Crowd funding, or the practice of using an Internet-based platform to gain funds for a creative project, has officially gone mainstream. In 2012 no one could escape the seemingly endless stream of media stories of artists, especially musicians and performers, that used several platforms to attain much-needed funding for their creative projects.
The most famous of these artists is Amanda Palmer. She used the platform Kickstarter to raise over $1 million dollars independently to help fund her musical ventures. Tagged as the it girl, media darling, poster child and model case study of what independent artists should do to gain success on their own without having to compromise their art for corporate interests, Palmer has been reported on from CNN to The New York Times. She even recently gave an exclusive TED talk entitled “The Art of Asking”, in which she gives a personal account of how she has used her fans as a prime source assistance to help fuel and finance her career as an independent music artist.
From the many websites that are now available online (Kickstarter, Pledge Music, Indiegogo, RocketHub, Indaba Music) coupled with the success of Palmer and other artists success using said tools, it’s easy for an artist at the independent level to get a bit gassed up about the potential of crowd funding and what amount of work is truly required of an artist that may go this route to fund their next big creative project, be it an album, tour, merchandise, studio time, video footage, or all of the above. But it’s also important to remember some of the following tips should an artist decide to delve into the new crowd funding phenomenon.
Have a strategy and know what you want to accomplish– Simply going onto Kickstarter and asking for money won’t get it done. Know what you want to get funded from the outset: T-shirts? Studio time? Album artwork? None of it is cheap. Have something tangible that you want to attain.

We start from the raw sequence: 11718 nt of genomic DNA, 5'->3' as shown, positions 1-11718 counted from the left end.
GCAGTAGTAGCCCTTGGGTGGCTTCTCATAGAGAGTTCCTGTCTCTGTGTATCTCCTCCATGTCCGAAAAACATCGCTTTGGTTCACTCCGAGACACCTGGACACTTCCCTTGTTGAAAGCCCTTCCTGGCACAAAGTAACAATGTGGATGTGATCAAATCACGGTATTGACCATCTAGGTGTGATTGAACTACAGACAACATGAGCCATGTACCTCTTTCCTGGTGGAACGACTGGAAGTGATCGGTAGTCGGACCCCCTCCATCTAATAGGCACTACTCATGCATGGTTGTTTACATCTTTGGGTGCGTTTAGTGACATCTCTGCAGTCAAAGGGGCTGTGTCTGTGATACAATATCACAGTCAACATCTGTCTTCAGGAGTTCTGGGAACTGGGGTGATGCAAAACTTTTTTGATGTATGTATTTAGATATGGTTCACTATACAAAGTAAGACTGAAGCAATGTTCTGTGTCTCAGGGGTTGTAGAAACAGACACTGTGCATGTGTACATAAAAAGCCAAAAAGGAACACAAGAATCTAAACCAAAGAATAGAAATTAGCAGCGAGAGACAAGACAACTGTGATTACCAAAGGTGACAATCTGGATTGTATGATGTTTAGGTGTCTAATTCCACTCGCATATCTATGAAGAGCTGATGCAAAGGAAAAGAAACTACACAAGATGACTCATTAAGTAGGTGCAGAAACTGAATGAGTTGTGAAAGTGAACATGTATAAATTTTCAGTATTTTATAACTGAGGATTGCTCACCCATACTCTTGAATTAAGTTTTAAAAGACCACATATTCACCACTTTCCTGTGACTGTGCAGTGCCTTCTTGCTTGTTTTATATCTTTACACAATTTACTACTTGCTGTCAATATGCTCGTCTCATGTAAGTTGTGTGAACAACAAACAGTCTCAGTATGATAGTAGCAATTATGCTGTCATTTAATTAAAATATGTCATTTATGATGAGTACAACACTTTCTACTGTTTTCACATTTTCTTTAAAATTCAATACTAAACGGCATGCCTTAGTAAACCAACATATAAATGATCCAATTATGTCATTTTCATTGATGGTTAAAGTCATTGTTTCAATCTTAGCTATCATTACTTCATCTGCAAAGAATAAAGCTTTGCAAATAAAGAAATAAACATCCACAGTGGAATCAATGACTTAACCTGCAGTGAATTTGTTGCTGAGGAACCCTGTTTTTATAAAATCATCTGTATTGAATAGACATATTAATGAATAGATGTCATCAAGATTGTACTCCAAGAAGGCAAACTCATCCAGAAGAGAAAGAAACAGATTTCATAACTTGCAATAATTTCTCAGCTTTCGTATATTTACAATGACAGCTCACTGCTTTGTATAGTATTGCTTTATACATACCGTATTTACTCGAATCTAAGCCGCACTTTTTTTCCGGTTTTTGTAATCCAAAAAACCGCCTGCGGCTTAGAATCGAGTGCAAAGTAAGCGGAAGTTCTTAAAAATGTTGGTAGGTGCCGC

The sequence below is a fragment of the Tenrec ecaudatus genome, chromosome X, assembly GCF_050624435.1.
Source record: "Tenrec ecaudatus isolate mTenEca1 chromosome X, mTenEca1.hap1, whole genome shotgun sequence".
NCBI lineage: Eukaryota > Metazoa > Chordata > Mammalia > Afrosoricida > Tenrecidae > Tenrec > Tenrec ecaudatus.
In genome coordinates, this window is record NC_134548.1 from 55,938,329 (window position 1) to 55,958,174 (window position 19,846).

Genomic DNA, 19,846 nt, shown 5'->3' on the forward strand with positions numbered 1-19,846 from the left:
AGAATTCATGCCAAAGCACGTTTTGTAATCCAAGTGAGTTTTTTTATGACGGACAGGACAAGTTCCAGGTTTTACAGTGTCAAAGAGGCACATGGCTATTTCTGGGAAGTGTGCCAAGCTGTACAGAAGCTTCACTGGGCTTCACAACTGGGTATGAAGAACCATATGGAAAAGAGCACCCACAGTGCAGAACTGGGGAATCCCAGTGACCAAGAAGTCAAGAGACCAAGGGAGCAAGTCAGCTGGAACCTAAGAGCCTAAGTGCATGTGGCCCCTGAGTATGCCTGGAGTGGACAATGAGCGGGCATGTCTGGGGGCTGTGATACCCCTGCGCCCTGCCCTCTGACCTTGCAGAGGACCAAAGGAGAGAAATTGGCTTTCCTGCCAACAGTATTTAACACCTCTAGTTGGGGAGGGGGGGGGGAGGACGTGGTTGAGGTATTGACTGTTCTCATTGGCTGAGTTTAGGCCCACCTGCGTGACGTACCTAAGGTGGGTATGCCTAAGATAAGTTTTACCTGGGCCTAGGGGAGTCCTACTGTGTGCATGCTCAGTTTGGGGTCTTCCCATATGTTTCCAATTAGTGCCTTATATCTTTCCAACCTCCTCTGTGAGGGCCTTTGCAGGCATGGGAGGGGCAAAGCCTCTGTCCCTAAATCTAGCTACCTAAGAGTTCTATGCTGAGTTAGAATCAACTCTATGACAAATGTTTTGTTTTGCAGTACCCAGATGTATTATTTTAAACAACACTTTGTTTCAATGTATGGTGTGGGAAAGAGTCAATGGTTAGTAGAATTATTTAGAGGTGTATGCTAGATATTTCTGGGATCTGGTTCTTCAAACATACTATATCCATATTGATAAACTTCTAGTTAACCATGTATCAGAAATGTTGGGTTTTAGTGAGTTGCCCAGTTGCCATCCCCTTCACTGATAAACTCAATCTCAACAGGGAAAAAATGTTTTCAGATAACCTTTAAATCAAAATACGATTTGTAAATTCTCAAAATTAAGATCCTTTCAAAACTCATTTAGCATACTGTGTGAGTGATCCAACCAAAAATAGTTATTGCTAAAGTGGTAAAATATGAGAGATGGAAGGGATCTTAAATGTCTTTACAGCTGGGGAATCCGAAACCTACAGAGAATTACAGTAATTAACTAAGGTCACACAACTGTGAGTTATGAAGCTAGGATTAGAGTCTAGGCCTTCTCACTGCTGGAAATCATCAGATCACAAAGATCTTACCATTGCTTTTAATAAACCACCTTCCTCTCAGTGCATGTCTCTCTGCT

Do your best to have something to give that people actually want –It’s already common knowledge that music fans in this day and age want (and many times deserve) more from their favorite artists. Ranging from exclusive online content to dinner with the artist, knowing how to give fans what they want and showing appreciation for their support is all the more crucial in crowd funding.
Find and learn the crowd funding tool that best suits your needs…then own it – Not all crowd funding sites are made equal. You can do certain things on Kickstarter that you can’t do on Pledge Music, and so on. Once you’ve identified which platform is best for you, become a master at it and learn all the ins, outs, ups, downs and quirks until other artists are coming to you for advice.
The thing is: there’s still a lot about the practice of crowd funding that we don’t know. But with all of the success that has been garnered from it in the past two years, clearly it has already become a vital and nearly irreplaceable element of the music and arts-centered industries. Stay tuned for further developments.